The Sid Faithfull Brain Cancer laboratory focuses on Glioblastoma (GBM) which is the most common and aggressive form of adult brain cancer. GBM kills approximately 1200 people per year in Australia. Survival rates are very poor with a median survival of approximately 15 months. Meaningful advancements in patient treatment and survival have not changed for decades. New and better treatment therapies are urgently needed.
The laboratory also studies a number of paediatric brain cancers including medulloblastoma and an incurable form of brain stem glioma called diffuse intrinsic pontine glioma (DIPG). Our goal is to design therapies that specifically treat the tumour while keeping the healthy developing brain intact.
QCell is a high quality, well-characterised panel of primary brain cancer cell line models for academic and commercial use. For further information, please click here:
Sid Faithfull and his wife, Christine Sadler, have been major supporters of QIMR Berghofer since 2013. Tragically, Sid passed away from brain cancer in 2014. In June 2018 our lab was renamed as the Sid Faithfull Brain Cancer Laboratory to honour Sid and the valuable contributions of his family. Christine and Sid’s visionary investment enables us to build capacity through innovation, obtain vital resources and instigate trials that ultimately lead to better treatments and improved quality of life for people suffering brain cancer.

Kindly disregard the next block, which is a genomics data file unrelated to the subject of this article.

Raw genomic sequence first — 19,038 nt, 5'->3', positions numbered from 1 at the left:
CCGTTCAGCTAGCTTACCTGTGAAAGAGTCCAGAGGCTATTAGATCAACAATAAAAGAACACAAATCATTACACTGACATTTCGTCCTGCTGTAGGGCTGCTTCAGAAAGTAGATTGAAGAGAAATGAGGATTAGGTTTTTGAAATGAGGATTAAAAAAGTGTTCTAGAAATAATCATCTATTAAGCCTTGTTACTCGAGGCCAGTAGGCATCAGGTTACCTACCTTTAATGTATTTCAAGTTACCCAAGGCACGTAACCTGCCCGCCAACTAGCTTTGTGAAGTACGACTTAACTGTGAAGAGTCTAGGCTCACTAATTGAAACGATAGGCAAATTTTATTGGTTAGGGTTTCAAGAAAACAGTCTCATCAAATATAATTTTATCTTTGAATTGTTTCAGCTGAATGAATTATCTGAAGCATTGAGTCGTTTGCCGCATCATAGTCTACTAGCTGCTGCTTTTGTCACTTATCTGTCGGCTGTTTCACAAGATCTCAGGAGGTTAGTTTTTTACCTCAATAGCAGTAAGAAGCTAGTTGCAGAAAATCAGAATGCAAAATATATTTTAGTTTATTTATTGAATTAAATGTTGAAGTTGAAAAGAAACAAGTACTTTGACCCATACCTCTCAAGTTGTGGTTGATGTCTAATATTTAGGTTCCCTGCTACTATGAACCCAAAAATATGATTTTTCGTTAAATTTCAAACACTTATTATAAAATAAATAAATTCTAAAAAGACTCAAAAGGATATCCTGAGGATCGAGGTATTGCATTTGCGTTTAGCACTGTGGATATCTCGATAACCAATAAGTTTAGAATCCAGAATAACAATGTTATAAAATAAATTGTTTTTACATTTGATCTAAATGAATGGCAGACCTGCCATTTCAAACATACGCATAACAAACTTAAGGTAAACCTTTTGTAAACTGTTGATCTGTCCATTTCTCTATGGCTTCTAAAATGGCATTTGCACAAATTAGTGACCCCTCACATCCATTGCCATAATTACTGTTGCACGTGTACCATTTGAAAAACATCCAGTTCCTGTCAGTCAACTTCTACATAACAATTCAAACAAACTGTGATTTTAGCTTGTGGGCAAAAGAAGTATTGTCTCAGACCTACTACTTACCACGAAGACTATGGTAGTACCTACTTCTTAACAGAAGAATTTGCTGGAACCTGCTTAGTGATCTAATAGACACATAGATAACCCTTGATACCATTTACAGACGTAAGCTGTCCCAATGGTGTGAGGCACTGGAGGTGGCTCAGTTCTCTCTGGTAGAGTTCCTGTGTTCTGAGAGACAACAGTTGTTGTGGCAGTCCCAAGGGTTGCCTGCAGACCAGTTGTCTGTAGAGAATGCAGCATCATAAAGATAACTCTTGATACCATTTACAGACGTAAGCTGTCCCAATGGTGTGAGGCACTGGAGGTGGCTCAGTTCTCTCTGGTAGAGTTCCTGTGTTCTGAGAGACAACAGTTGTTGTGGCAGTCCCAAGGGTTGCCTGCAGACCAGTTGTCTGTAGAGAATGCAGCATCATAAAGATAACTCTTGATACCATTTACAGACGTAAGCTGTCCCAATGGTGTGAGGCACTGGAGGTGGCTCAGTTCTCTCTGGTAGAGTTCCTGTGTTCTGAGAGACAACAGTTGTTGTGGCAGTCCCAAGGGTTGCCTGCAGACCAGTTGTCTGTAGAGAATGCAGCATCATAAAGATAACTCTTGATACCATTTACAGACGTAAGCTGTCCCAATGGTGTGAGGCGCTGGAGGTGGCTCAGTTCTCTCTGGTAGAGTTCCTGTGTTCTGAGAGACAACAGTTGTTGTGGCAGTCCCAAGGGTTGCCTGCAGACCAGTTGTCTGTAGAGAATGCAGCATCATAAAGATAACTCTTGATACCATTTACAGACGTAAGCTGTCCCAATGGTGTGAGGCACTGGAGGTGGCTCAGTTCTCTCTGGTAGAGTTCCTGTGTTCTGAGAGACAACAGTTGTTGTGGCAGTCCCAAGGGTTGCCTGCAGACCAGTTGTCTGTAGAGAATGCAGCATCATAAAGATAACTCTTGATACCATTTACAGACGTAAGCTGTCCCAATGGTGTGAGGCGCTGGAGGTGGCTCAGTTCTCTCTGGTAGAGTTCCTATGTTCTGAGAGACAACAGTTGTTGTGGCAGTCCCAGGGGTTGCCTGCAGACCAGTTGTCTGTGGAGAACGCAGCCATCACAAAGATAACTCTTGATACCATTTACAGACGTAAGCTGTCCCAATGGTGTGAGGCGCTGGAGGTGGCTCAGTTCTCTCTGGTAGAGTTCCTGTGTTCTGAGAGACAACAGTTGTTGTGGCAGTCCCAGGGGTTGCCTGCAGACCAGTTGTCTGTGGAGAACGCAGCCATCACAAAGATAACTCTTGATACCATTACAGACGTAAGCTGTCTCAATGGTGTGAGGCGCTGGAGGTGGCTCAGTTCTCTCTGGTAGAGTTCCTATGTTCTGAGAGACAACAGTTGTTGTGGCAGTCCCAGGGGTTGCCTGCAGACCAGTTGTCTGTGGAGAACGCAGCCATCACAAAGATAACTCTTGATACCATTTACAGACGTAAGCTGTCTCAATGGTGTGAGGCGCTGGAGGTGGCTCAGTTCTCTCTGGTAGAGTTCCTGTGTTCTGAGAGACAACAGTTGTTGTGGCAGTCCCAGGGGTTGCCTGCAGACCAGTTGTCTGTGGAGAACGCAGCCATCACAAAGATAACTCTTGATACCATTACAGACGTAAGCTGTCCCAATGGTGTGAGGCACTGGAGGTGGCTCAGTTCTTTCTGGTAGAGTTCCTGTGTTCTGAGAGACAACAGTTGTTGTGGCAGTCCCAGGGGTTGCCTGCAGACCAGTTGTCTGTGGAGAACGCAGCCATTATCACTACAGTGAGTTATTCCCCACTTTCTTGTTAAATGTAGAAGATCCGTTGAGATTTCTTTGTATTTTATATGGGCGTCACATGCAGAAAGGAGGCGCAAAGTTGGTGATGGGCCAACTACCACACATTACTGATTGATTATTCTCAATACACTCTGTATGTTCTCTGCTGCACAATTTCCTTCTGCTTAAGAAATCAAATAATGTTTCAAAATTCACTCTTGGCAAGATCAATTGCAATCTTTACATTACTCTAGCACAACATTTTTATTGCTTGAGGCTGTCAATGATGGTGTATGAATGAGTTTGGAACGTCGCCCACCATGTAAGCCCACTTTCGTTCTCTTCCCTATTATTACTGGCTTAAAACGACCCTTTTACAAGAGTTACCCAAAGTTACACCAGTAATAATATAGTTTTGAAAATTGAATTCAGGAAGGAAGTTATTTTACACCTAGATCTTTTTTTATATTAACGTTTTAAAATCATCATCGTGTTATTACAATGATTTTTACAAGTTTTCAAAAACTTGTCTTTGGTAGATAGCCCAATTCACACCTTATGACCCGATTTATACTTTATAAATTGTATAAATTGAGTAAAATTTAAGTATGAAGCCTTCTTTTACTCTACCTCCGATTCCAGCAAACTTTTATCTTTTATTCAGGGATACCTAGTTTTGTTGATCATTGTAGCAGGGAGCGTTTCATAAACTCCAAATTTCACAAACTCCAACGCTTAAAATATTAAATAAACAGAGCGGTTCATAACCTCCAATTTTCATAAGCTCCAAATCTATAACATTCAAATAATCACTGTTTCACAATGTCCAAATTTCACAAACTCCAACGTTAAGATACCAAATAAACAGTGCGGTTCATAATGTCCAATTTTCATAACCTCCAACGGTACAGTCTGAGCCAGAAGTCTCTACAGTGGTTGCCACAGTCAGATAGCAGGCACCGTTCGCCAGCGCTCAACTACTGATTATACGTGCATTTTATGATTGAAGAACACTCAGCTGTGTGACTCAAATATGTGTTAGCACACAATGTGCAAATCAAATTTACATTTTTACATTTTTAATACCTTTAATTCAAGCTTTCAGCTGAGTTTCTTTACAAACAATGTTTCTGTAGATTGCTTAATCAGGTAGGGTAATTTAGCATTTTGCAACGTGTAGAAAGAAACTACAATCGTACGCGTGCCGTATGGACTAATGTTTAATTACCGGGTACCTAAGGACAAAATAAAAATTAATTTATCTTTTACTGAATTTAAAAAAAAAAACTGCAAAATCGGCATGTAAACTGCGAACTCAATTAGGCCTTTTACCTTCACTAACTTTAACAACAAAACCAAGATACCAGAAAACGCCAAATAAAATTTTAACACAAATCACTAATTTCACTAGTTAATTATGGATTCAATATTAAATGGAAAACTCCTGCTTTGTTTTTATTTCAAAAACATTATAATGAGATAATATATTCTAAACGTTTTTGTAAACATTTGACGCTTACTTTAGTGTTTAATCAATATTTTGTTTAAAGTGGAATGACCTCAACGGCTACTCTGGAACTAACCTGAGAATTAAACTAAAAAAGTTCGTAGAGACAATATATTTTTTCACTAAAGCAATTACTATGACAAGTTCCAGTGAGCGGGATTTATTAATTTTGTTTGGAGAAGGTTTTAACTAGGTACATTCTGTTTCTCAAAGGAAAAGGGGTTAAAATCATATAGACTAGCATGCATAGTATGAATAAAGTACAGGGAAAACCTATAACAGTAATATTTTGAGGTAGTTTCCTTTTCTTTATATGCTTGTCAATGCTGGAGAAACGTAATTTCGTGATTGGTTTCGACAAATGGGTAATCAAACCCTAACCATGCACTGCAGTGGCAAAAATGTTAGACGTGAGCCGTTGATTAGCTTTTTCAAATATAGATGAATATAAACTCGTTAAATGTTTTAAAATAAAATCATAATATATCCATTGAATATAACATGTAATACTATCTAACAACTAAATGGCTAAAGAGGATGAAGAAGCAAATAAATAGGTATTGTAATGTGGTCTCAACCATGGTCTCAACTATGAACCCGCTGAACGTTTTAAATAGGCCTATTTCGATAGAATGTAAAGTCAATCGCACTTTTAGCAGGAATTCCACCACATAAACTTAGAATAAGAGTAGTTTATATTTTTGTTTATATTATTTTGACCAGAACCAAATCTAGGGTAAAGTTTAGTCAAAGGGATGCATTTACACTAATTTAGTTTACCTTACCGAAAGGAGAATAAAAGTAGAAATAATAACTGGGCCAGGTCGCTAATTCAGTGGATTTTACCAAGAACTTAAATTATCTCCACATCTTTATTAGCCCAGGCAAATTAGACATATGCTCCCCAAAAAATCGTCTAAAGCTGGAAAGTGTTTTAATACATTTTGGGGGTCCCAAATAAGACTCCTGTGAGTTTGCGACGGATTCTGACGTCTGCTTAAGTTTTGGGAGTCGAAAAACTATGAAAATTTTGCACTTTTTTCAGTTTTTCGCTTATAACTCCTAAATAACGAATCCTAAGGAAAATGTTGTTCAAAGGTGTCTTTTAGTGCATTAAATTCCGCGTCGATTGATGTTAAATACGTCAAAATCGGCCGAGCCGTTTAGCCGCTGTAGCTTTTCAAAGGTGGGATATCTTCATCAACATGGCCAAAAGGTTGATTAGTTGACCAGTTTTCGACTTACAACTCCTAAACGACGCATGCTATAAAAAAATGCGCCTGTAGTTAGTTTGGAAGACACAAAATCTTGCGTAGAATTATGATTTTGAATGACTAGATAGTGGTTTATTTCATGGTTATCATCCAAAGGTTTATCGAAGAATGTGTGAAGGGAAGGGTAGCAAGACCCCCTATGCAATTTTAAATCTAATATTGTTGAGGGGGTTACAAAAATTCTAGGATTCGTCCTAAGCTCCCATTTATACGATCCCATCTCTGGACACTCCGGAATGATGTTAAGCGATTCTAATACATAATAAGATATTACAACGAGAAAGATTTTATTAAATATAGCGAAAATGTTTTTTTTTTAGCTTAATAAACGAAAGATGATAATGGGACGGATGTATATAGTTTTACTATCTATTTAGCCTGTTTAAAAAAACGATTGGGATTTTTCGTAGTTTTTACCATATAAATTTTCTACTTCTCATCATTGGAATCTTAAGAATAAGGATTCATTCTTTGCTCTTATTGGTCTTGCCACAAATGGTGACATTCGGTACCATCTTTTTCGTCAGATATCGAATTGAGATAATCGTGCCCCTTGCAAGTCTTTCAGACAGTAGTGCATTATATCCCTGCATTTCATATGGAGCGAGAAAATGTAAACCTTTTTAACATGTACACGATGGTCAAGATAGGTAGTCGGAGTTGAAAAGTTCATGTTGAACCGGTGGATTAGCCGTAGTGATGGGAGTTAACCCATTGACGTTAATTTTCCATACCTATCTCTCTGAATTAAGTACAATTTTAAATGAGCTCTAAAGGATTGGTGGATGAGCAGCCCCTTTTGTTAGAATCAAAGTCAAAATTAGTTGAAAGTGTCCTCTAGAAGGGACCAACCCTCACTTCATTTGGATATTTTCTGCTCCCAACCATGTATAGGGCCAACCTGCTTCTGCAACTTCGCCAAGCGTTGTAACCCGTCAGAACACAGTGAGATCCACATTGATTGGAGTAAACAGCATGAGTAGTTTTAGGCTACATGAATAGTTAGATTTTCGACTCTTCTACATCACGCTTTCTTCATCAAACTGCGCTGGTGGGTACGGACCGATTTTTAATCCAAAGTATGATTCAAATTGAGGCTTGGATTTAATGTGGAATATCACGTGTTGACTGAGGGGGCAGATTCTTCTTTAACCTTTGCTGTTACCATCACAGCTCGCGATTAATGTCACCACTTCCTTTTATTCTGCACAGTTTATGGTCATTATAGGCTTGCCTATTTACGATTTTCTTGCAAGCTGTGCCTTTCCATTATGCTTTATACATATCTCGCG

Sid grew up in the Far North of Australia and experienced a wide range of interesting professions before finding his niche in maritime logistical support. A visionary in many ways, Sid realised opportunities and had the courage of his convictions to drive change. He was a quiet achiever; an entrepreneur who created Australia’s largest privately owned shipping company, Sea Swift.
In honour of Sid, sharing his vision and desire to drive change and innovation, Christine, Arran, Bradley, Jessie and their families have enabled us to continue to expand our world class research and support the next generation of talented young scientists.
We gratefully acknowledge support from the following: